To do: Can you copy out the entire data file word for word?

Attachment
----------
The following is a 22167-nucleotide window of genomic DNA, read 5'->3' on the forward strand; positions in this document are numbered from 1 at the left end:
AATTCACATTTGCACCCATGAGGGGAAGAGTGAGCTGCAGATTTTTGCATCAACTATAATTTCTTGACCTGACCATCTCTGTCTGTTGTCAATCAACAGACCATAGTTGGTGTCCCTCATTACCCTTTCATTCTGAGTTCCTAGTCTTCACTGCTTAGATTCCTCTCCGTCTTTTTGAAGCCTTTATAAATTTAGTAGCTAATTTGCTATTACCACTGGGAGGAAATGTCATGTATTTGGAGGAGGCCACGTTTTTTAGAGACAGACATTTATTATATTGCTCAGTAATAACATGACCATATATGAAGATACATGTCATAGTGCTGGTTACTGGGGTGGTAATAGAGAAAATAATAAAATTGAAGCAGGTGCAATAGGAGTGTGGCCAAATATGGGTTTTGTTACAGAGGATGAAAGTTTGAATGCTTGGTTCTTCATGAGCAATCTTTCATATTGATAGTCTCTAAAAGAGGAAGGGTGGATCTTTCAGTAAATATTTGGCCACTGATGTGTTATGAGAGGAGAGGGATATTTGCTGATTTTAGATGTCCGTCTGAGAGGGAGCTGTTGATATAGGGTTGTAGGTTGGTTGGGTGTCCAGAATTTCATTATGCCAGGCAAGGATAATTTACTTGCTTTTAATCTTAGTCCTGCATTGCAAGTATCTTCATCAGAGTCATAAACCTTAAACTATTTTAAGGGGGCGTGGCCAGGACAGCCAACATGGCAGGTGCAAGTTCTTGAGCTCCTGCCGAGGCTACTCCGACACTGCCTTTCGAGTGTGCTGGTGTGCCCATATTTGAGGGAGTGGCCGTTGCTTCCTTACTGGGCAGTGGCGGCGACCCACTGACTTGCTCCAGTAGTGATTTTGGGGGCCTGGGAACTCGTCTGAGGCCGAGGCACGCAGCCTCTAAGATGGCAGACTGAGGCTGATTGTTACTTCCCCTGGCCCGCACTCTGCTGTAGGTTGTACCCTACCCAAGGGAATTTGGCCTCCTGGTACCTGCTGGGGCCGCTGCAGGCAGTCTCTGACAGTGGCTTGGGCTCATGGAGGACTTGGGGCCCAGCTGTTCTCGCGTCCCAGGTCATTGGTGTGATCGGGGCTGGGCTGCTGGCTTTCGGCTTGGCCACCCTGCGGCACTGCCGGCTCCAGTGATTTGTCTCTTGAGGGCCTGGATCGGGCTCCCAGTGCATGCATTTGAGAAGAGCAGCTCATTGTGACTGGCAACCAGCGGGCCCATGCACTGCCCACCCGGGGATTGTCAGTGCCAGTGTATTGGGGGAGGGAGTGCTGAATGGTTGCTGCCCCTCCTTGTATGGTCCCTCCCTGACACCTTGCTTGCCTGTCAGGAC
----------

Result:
The following is a 22167-nucleotide window of genomic DNA, read 5'->3' on the forward strand; positions in this document are numbered from 1 at the left end:
AATTCACATTTGCACCCATGAGGGGAAGAGTGAGCTGCAGATTTTTGCATCAACTATAATTTCTTGACCTGACCATCTCTGTCTGTTGTCAATCAACAGACCATAGTTGGTGTCCCTCATTACCCTTTCATTCTGAGTTCCTAGTCTTCACTGCTTAGATTCCTCTCCGTCTTTTTGAAGCCTTTATAAATTTAGTAGCTAATTTGCTATTACCACTGGGAGGAAATGTCATGTATTTGGAGGAGGCCACGTTTTTTAGAGACAGACATTTATTATATTGCTCAGTAATAACATGACCATATATGAAGATACATGTCATAGTGCTGGTTACTGGGGTGGTAATAGAGAAAATAATAAAATTGAAGCAGGTGCAATAGGAGTGTGGCCAAATATGGGTTTTGTTACAGAGGATGAAAGTTTGAATGCTTGGTTCTTCATGAGCAATCTTTCATATTGATAGTCTCTAAAAGAGGAAGGGTGGATCTTTCAGTAAATATTTGGCCACTGATGTGTTATGAGAGGAGAGGGATATTTGCTGATTTTAGATGTCCGTCTGAGAGGGAGCTGTTGATATAGGGTTGTAGGTTGGTTGGGTGTCCAGAATTTCATTATGCCAGGCAAGGATAATTTACTTGCTTTTAATCTTAGTCCTGCATTGCAAGTATCTTCATCAGAGTCATAAACCTTAAACTATTTTAAGGGGGCGTGGCCAGGACAGCCAACATGGCAGGTGCAAGTTCTTGAGCTCCTGCCGAGGCTACTCCGACACTGCCTTTCGAGTGTGCTGGTGTGCCCATATTTGAGGGAGTGGCCGTTGCTTCCTTACTGGGCAGTGGCGGCGACCCACTGACTTGCTCCAGTAGTGATTTTGGGGGCCTGGGAACTCGTCTGAGGCCGAGGCACGCAGCCTCTAAGATGGCAGACTGAGGCTGATTGTTACTTCCCCTGGCCCGCACTCTGCTGTAGGTTGTACCCTACCCAAGGGAATTTGGCCTCCTGGTACCTGCTGGGGCCGCTGCAGGCAGTCTCTGACAGTGGCTTGGGCTCATGGAGGACTTGGGGCCCAGCTGTTCTCGCGTCCCAGGTCATTGGTGTGATCGGGGCTGGGCTGCTGGCTTTCGGCTTGGCCACCCTGCGGCACTGCCGGCTCCAGTGATTTGTCTCTTGAGGGCCTGGATCGGGCTCCCAGTGCATGCATTTGAGAAGAGCAGCTCATTGTGACTGGCAACCAGCGGGCCCATGCACTGCCCACCCGGGGATTGTCAGTGCCAGTGTATTGGGGGAGGGAGTGCTGAATGGTTGCTGCCCCTCCTTGTATGGTCCCTCCCTGACACCTTGCTTGCCTGTCAGGAC